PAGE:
E-Mail Alert

Add your e-mail address to receive forthcoming issues of this journal:

Journal Browser

Journal Browser

Special Issue "Wildland Fire, Forest Dynamics, and Their Interactions"

A special issue of Forests (ISSN 1999-4907). This special issue belongs to the section "Forest Ecology and Management".

Deadline for manuscript submissions: closed (15 February 2018)

Printed Edition Available!
A printed edition of this Special Issue is available here.

Special Issue Editors

Guest Editor
Dr. Marc-André Parisien

Natural Resources Canada, Canadian Forest Service, Northern Forestry Centre, 5320 122 Street, Edmonton, Alberta T6H 3S5, Canada
Website | E-Mail
Interests: Ecology of northern forests, Wildland fire risk, Ecological modeling, Conservation
Guest Editor
Dr. Enric Batllori

CREAF (Center for Ecological Research and Forestry Applications), Campus UAB - Edi-fici C, 08913 Bellaterra, Barcelona, Spain
Website | E-Mail
Interests: Cross-scale processes, Disturbance ecology, Ecosystem resilience, Environmental controls, Mediterranean ecosystems
Guest Editor
Dr. Carol Miller

United States Department of Agriculture Forest Service, Aldo Leopold Wilderness Research Institute, 790 East Beckwith Avenue, Missoula, Montana 59801, United States
Website | E-Mail
Interests: Restoring fire as an ecosystem process, Fire refugia, Fire risk analysis, Fire ecology
Guest Editor
Dr. Sean A. Parks

United States Department of Agriculture Forest Service, Aldo Leopold Wilderness Research Institute, 790 East Beckwith Avenue, Missoula, Montana 59801, United States
Website | E-Mail
Interests: Fire-on-fire interactions, Climate change, Disturbance ecology, Statistical fire modeling

Special Issue Information

Dear Colleagues,

Wildland fire is an important, pervasive, and a sometimes-destructive ecological process in many forest ecosystems across the globe. In some cases, wildland fire maintains and reinforces forest dynamics. This is common, for example, in forests with thick-barked species that are adapted to frequent, low-severity fires or in forests where species’ regenerative traits (e.g., serotiny, resprouting) allow them to endure regimes of recurrent high-severity fire. However, wildland fire can also act as a catalyst that changes the successional trajectory of forest ecosystems, particularly if the factors responsible for historical fire regimes (e.g., frequency, severity, or season) have been substantially altered and exceed species’ adaptive capacity. Examples of these situations include effects of extreme fire weather and drought, fuel buildup due to fire exclusion or insect-induced mortality, and interactions between these factors. Some of these situations may result in fire-induced conversions from forest to non-forest ecosystems.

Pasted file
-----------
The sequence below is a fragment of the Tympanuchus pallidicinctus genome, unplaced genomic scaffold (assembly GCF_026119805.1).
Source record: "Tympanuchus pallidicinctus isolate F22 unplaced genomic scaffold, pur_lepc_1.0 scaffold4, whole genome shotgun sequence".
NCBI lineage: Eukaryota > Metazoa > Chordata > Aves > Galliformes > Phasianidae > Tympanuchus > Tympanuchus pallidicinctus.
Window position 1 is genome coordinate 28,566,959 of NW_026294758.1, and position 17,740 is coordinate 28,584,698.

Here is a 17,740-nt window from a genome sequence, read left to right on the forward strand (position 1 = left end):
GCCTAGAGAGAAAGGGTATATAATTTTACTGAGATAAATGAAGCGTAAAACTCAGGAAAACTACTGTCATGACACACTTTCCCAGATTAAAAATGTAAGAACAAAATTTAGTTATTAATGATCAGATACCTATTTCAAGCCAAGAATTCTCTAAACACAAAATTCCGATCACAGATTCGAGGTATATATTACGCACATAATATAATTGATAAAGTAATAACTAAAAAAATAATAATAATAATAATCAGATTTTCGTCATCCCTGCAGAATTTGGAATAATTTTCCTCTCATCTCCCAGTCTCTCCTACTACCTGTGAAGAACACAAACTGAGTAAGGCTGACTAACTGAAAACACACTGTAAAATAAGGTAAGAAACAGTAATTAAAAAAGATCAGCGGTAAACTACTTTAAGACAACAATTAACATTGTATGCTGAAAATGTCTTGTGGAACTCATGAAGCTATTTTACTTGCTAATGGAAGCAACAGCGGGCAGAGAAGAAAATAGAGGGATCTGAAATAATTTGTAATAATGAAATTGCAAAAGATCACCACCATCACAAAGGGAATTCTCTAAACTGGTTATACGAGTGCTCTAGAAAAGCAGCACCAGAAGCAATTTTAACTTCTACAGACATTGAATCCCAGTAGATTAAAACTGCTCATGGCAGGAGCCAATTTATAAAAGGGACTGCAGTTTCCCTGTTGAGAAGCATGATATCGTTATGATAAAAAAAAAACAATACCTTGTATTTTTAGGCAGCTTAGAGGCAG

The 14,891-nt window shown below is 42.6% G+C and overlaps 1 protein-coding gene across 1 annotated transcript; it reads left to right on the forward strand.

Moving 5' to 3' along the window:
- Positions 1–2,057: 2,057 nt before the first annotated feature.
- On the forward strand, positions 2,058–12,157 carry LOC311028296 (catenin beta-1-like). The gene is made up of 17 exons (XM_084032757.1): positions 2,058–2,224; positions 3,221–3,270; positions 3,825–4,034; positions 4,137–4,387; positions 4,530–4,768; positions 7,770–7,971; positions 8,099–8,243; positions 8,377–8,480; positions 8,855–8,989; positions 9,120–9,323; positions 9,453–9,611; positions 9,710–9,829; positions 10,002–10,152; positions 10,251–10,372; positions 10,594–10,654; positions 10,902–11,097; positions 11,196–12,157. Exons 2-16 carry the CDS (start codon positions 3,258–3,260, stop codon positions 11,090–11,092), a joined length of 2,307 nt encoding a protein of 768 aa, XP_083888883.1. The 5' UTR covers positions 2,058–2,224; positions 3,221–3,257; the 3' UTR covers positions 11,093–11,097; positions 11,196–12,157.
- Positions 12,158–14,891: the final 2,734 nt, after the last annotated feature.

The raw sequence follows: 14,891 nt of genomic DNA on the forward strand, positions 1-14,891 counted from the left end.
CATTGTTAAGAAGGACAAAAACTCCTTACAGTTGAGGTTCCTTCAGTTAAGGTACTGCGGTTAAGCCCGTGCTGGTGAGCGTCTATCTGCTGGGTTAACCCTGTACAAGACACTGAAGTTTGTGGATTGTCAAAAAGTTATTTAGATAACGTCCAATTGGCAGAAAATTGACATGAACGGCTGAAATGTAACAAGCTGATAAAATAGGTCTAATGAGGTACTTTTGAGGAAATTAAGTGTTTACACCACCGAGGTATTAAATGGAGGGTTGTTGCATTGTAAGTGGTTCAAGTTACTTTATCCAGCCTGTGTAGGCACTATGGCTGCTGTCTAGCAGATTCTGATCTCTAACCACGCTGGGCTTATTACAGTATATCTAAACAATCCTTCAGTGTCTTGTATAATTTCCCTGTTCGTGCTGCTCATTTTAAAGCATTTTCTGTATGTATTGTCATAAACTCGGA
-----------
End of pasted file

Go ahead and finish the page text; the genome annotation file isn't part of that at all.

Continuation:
We seek submissions aimed at wildland fire, forest dynamics, and their interactions. We are particularly interested in studies evaluating additional factors and stressors that influence the characteristics of fire, as well as the composition and structure of vegetation, such as insect- and drought-induced mortality, extreme weather events, human ignitions, excessive fuels, and climate change.

Dr. Marc-André Parisien
Dr. Enric Batllori
Dr. Carol Miller
Dr. Sean A. Parks
Guest Editors

Manuscript Submission Information

Manuscripts should be submitted online at www.mdpi.com by registering and logging in to this website. Once you are registered, click here to go to the submission form. Manuscripts can be submitted until the deadline. All papers will be peer-reviewed. Accepted papers will be published continuously in the journal (as soon as accepted) and will be listed together on the special issue website. Research articles, review articles as well as short communications are invited. For planned papers, a title and short abstract (about 100 words) can be sent to the Editorial Office for announcement on this website.

Submitted manuscripts should not have been published previously, nor be under consideration for publication elsewhere (except conference proceedings papers). All manuscripts are thoroughly refereed through a single-blind peer-review process. A guide for authors and other relevant information for submission of manuscripts is available on the Instructions for Authors page. Forests is an international peer-reviewed open access monthly journal published by MDPI.

Please visit the Instructions for Authors page before submitting a manuscript. The Article Processing Charge (APC) for publication in this open access journal is 1800 CHF (Swiss Francs). Submitted papers should be well formatted and use good English. Authors may use MDPI's English editing service prior to publication or during author revisions.